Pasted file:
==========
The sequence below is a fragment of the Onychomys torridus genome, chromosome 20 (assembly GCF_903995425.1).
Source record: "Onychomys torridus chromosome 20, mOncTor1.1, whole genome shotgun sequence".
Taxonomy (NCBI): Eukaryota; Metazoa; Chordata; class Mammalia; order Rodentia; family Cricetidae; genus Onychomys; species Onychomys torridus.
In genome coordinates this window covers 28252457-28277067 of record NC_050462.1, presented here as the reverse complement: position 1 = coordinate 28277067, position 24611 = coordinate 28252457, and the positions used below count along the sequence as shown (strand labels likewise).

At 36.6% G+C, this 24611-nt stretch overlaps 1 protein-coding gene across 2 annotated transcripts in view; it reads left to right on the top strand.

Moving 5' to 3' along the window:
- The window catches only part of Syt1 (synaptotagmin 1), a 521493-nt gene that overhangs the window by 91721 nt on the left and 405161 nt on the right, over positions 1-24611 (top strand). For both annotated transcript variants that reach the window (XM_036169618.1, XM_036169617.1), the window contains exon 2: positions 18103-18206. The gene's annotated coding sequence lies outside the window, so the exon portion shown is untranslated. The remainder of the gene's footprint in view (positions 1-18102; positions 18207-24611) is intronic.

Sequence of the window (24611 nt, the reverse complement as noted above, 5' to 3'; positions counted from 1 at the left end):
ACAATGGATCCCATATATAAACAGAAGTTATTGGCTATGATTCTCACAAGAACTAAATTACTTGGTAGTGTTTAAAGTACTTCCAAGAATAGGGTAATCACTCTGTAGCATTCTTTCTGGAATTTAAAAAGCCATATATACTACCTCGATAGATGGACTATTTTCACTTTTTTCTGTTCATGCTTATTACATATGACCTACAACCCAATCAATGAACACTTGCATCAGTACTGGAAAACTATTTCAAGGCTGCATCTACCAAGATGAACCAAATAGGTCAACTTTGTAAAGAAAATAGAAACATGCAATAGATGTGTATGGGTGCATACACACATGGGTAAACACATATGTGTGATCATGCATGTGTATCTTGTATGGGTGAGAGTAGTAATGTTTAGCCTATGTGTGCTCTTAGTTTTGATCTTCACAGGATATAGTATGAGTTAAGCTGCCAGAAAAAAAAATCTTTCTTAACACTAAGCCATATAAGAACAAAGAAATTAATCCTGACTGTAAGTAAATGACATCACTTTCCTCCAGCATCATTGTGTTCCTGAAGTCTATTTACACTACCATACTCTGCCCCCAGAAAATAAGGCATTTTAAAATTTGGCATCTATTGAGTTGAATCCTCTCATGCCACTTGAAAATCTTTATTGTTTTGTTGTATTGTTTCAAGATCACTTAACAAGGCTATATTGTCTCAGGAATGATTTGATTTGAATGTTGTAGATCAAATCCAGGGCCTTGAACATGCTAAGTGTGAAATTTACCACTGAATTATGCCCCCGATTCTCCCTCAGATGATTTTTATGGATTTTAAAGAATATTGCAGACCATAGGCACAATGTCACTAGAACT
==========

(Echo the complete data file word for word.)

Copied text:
The sequence below is a fragment of the Onychomys torridus genome, chromosome 20 (assembly GCF_903995425.1).
Source record: "Onychomys torridus chromosome 20, mOncTor1.1, whole genome shotgun sequence".
Taxonomy (NCBI): Eukaryota; Metazoa; Chordata; class Mammalia; order Rodentia; family Cricetidae; genus Onychomys; species Onychomys torridus.
In genome coordinates this window covers 28252457-28277067 of record NC_050462.1, presented here as the reverse complement: position 1 = coordinate 28277067, position 24611 = coordinate 28252457, and the positions used below count along the sequence as shown (strand labels likewise).

At 36.6% G+C, this 24611-nt stretch overlaps 1 protein-coding gene across 2 annotated transcripts in view; it reads left to right on the top strand.

Moving 5' to 3' along the window:
- The window catches only part of Syt1 (synaptotagmin 1), a 521493-nt gene that overhangs the window by 91721 nt on the left and 405161 nt on the right, over positions 1-24611 (top strand). For both annotated transcript variants that reach the window (XM_036169618.1, XM_036169617.1), the window contains exon 2: positions 18103-18206. The gene's annotated coding sequence lies outside the window, so the exon portion shown is untranslated. The remainder of the gene's footprint in view (positions 1-18102; positions 18207-24611) is intronic.

Sequence of the window (24611 nt, the reverse complement as noted above, 5' to 3'; positions counted from 1 at the left end):
ACAATGGATCCCATATATAAACAGAAGTTATTGGCTATGATTCTCACAAGAACTAAATTACTTGGTAGTGTTTAAAGTACTTCCAAGAATAGGGTAATCACTCTGTAGCATTCTTTCTGGAATTTAAAAAGCCATATATACTACCTCGATAGATGGACTATTTTCACTTTTTTCTGTTCATGCTTATTACATATGACCTACAACCCAATCAATGAACACTTGCATCAGTACTGGAAAACTATTTCAAGGCTGCATCTACCAAGATGAACCAAATAGGTCAACTTTGTAAAGAAAATAGAAACATGCAATAGATGTGTATGGGTGCATACACACATGGGTAAACACATATGTGTGATCATGCATGTGTATCTTGTATGGGTGAGAGTAGTAATGTTTAGCCTATGTGTGCTCTTAGTTTTGATCTTCACAGGATATAGTATGAGTTAAGCTGCCAGAAAAAAAAATCTTTCTTAACACTAAGCCATATAAGAACAAAGAAATTAATCCTGACTGTAAGTAAATGACATCACTTTCCTCCAGCATCATTGTGTTCCTGAAGTCTATTTACACTACCATACTCTGCCCCCAGAAAATAAGGCATTTTAAAATTTGGCATCTATTGAGTTGAATCCTCTCATGCCACTTGAAAATCTTTATTGTTTTGTTGTATTGTTTCAAGATCACTTAACAAGGCTATATTGTCTCAGGAATGATTTGATTTGAATGTTGTAGATCAAATCCAGGGCCTTGAACATGCTAAGTGTGAAATTTACCACTGAATTATGCCCCCGATTCTCCCTCAGATGATTTTTATGGATTTTAAAGAATATTGCAGACCATAGGCACAATGTCACTAGAACT